I should like to finish off with an observation for the Council, which is once again conspicuous by its absence. The agreement on a common position appears to be a bridge too far for them. This is quite remarkable, given the fact that the Council asked for this common framework itself, and out of character too, because, if anything happens, then the Council is all too keen to be the first to immediately announce all manner of rules without really taking the quality of the proposals into account, their ramifications for the internal market, for example, or the European citizens for that matter.

After all, vision and power are two skills that can be expected from the Council in this matter. At the opening of the plenary sitting earlier today, President Poettering spoke wise words. Nobody is waiting for ad hoc rules and regulations that are dictated by panic. A structural line of attack, on the other hand, taking the principles of rule of law into consideration – and the latter is vitally important – is very welcome. I thank you and I thank the Commissioner.

 
  
MPphoto
 
 

  Harald Ettl (PSE), draftsman of the opinion of the Committee on Economic and Monetary Affairs. – (DE) Mr President, cross-border crises, whether caused by terrorism or natural disasters, call for Union-wide protection of critical infrastructures. Critical infrastructures cannot be kept secret by not mentioning them. It would be completely naïve to think that.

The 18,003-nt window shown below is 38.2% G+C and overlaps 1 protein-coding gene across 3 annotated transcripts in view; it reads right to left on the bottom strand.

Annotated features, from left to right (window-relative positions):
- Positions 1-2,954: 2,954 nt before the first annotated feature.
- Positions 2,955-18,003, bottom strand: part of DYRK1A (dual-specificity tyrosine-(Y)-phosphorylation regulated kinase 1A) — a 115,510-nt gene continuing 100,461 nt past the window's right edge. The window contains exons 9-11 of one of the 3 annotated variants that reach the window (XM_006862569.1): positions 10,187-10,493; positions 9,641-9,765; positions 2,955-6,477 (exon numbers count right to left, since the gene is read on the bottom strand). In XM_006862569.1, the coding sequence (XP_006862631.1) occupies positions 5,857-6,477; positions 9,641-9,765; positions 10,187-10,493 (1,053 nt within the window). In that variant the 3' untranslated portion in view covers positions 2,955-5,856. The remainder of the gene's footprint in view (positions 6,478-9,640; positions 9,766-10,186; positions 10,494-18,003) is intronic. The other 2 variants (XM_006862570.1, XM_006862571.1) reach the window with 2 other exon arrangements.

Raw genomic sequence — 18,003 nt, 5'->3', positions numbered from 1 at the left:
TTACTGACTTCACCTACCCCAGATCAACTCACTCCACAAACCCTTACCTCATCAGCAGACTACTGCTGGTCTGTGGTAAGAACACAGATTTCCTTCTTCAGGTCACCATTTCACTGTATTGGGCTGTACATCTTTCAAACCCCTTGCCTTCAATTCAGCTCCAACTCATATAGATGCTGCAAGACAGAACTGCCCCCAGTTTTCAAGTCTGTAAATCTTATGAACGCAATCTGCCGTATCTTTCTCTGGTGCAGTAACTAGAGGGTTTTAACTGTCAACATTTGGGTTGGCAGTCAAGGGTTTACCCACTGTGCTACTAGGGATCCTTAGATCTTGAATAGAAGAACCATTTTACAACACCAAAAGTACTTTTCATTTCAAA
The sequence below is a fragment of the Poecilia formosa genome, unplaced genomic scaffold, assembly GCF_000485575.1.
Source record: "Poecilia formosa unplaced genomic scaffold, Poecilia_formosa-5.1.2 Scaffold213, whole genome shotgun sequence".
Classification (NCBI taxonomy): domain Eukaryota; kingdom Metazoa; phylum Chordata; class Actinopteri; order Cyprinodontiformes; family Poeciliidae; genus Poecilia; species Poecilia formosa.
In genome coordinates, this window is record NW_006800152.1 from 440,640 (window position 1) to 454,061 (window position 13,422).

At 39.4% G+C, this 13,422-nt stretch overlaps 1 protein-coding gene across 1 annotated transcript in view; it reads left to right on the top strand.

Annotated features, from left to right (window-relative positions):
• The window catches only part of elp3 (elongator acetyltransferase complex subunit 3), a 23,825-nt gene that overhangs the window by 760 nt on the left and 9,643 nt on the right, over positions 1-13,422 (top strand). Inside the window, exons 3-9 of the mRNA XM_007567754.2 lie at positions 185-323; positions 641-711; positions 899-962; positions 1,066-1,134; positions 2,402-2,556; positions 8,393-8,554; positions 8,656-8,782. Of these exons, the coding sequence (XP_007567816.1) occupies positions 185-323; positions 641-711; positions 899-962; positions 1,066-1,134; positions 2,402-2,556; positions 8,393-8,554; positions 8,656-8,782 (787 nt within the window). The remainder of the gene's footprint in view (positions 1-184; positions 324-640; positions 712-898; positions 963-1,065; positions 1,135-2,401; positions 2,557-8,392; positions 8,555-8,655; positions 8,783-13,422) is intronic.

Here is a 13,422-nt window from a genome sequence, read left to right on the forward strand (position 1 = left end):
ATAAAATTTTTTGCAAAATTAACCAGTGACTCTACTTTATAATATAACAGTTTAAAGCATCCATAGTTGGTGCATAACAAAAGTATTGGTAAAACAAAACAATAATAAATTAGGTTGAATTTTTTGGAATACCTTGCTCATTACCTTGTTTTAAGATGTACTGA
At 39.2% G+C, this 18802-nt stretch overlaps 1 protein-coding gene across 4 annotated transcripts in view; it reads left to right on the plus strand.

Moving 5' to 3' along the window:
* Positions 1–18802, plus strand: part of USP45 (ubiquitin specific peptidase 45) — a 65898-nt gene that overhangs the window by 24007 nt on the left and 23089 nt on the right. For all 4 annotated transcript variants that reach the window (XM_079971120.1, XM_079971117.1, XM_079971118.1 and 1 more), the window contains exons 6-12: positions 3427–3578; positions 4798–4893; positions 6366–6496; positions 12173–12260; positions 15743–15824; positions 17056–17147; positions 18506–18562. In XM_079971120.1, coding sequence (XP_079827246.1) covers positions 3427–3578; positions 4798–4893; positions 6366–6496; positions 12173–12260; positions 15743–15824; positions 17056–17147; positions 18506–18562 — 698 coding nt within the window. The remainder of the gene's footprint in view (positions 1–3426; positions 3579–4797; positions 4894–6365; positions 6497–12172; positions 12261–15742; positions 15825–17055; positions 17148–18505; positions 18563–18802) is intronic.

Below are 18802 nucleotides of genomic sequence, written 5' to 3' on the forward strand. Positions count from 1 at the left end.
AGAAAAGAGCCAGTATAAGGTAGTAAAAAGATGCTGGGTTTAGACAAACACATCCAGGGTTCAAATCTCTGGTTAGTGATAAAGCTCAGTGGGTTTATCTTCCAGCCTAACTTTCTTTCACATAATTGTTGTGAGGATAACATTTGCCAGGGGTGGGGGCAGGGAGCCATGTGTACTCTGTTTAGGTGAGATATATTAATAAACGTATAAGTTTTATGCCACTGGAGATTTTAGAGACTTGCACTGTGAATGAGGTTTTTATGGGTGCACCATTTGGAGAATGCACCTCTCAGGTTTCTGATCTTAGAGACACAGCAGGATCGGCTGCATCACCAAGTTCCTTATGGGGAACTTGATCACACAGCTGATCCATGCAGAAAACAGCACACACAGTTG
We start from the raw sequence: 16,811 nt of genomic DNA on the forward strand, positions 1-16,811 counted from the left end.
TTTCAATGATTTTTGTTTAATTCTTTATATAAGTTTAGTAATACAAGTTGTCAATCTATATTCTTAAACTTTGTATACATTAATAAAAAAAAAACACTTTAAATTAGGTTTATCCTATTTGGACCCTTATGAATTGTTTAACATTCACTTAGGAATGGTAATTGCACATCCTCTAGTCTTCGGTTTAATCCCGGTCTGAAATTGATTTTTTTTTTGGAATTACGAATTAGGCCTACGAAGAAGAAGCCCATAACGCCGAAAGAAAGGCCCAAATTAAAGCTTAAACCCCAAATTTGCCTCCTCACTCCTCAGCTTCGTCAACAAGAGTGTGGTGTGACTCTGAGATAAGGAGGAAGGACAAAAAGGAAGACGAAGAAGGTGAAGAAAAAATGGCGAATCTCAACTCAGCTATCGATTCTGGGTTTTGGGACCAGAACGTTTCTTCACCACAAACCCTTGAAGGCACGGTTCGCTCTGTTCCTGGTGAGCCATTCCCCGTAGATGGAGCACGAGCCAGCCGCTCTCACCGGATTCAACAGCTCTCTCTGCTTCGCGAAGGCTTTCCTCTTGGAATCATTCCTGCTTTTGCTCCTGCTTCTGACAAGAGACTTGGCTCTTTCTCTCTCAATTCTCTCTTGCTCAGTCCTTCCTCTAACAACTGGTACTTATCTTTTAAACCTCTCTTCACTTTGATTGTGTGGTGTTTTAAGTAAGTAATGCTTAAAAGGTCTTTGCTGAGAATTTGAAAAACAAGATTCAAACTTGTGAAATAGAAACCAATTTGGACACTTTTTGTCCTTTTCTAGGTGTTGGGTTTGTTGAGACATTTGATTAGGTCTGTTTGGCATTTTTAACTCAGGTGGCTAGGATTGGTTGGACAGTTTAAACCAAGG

From a psychological point of view, the destruction of critical infrastructures leads to a loss of public confidence in the European Union. Crisis protection is not therefore only a national matter but requires European crisis management, as the Commission proposes.

Moreover, as the Committee on Economic and Monetary Affairs has clearly pointed out, moving elements of European infrastructures outside the EU increases the risk of terrorist attacks and access to data in particular makes the entire infrastructure more vulnerable. This is also true of banking and insurance. Even if security and controls are constantly being improved in these areas, there is still a need for additional coordinated European action. Nobody will want double regulation. What we need is greater security. The Directorate General for the Market must be guided by that and not by short-sighted wishes expressed by industry.

 
  
MPphoto
 
 

  Renate Sommer (PPE-DE), draftsman of the opinion of the Committee on Transport and Tourism. – (DE) Mr President, the Committee on Transport and Tourism is of the opinion, for its area of responsibility, that with this proposal for a directive the Commission is exceeding its powers, because it is misunderstanding its instructions. It speaks of stabilising the internal market, but the directive is supposed to be principally about protection against acts of terrorism.

Moreover, the Commission proposal contravenes the principle of subsidiarity, because it seeks not only to complement Member States’ existing measures, but to replace some of them. Finally, the proposal does not address the real task, but delegates it to a comitology committee.